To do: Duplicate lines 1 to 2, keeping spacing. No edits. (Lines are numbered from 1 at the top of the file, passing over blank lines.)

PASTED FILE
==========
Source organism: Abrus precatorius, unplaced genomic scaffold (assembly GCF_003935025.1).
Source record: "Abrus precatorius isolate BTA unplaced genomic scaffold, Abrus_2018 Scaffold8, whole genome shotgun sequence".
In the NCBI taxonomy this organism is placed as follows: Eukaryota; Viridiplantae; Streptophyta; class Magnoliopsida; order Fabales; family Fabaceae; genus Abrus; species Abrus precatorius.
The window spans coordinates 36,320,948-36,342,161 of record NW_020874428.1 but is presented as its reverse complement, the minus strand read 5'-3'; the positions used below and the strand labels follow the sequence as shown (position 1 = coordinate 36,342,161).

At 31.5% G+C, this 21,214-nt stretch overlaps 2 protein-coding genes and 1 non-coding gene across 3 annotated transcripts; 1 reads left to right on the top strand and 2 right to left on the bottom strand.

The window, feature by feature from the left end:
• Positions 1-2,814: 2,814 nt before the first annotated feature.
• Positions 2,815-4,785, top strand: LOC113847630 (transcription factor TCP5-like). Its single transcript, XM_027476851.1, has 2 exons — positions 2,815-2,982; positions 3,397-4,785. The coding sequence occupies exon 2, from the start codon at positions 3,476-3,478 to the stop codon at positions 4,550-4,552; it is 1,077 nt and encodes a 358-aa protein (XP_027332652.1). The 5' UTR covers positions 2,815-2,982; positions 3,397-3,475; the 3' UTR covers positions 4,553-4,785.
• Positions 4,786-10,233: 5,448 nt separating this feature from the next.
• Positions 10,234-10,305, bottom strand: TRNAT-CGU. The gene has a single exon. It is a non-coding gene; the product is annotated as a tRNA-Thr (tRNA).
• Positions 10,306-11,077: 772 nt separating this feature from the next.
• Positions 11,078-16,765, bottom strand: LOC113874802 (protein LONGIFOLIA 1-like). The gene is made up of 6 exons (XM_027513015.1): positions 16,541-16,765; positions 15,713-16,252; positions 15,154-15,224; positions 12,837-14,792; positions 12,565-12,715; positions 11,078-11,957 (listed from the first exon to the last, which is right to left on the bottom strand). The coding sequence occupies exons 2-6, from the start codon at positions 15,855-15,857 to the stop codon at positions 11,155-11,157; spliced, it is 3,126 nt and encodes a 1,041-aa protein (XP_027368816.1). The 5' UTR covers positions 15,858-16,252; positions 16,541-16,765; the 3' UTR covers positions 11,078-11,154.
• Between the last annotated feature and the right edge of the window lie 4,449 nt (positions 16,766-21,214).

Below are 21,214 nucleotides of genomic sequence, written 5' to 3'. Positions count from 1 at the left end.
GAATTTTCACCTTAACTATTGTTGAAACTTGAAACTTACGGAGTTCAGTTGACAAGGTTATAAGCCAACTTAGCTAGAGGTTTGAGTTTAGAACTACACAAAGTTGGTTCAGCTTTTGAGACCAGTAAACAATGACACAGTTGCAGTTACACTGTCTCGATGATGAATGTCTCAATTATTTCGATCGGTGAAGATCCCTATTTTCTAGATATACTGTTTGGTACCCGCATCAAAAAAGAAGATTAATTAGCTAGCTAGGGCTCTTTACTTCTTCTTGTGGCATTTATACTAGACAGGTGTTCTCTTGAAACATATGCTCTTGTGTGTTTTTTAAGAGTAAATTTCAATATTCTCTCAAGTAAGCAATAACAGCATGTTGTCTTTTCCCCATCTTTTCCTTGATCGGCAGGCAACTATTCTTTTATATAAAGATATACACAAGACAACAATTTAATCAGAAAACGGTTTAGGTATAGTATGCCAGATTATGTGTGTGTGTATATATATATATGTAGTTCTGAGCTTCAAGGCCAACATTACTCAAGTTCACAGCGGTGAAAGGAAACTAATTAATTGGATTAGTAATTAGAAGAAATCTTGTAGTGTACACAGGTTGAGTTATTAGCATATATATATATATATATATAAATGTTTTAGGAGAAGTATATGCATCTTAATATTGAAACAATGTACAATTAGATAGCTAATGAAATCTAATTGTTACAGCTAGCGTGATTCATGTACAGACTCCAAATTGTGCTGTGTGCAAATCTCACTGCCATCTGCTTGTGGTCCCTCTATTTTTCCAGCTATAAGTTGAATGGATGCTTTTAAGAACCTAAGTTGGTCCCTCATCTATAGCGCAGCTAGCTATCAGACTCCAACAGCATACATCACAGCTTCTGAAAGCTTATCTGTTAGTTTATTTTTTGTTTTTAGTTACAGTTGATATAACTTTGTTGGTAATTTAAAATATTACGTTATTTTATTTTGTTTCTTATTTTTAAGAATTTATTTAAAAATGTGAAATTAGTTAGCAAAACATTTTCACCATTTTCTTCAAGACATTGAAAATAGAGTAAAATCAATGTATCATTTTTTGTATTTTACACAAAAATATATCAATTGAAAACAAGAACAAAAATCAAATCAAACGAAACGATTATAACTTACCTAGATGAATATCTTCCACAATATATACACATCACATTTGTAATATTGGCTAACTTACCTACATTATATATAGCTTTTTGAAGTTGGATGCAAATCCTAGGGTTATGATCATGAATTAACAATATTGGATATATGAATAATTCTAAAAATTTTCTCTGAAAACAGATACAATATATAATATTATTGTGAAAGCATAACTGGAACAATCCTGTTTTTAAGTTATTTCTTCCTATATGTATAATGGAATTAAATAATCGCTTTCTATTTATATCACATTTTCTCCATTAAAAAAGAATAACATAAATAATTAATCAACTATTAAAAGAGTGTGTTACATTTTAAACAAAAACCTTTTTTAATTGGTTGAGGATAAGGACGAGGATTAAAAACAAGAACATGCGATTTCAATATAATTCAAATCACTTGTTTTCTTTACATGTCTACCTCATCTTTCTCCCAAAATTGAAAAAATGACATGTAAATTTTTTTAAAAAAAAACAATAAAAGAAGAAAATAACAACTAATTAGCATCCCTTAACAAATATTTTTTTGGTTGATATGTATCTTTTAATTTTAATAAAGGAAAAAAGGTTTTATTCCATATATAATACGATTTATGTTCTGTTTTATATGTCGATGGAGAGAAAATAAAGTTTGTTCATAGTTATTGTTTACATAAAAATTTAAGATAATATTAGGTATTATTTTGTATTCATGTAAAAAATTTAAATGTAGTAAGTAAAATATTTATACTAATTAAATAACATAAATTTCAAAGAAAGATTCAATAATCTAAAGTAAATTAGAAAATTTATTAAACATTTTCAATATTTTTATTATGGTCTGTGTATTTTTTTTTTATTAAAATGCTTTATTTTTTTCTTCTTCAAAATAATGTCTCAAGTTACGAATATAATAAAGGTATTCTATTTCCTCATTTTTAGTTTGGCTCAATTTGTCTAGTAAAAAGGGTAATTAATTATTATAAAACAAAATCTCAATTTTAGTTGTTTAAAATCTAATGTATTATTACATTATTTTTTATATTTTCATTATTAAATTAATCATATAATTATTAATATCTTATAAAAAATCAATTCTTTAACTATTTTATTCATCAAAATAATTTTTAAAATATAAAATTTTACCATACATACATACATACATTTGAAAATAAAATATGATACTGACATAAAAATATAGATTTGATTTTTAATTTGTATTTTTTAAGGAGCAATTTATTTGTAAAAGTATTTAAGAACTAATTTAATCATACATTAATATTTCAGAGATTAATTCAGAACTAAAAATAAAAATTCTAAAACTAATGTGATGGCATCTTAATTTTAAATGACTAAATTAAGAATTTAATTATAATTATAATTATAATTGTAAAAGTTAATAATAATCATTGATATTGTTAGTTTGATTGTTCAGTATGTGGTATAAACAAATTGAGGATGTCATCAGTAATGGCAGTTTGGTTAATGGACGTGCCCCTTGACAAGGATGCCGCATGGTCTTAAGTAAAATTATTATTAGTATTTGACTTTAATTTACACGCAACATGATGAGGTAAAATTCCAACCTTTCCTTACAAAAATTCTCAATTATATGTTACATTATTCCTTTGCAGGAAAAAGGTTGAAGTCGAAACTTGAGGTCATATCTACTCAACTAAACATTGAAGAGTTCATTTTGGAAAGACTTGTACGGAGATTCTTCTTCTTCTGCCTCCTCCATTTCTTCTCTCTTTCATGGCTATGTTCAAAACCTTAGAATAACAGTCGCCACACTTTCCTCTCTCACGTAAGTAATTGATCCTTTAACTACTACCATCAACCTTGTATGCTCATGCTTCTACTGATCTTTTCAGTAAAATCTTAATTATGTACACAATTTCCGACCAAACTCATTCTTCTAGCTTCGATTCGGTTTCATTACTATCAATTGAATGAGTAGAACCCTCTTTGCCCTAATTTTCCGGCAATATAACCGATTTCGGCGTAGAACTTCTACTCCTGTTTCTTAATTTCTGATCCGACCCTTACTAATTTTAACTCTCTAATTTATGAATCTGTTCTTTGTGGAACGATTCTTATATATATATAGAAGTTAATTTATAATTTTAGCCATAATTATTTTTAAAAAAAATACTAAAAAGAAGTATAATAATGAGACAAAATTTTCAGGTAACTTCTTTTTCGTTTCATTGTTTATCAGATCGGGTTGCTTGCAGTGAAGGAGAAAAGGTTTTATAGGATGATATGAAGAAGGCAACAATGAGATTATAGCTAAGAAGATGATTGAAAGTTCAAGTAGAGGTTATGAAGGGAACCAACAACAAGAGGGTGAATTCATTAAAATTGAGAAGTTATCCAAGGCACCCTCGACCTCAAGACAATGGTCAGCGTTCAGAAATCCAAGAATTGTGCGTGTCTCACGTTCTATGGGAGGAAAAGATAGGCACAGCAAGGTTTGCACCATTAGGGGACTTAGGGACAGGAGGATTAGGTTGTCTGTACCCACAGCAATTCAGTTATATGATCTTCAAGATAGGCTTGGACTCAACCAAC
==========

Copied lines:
Source organism: Abrus precatorius, unplaced genomic scaffold (assembly GCF_003935025.1).
Source record: "Abrus precatorius isolate BTA unplaced genomic scaffold, Abrus_2018 Scaffold8, whole genome shotgun sequence".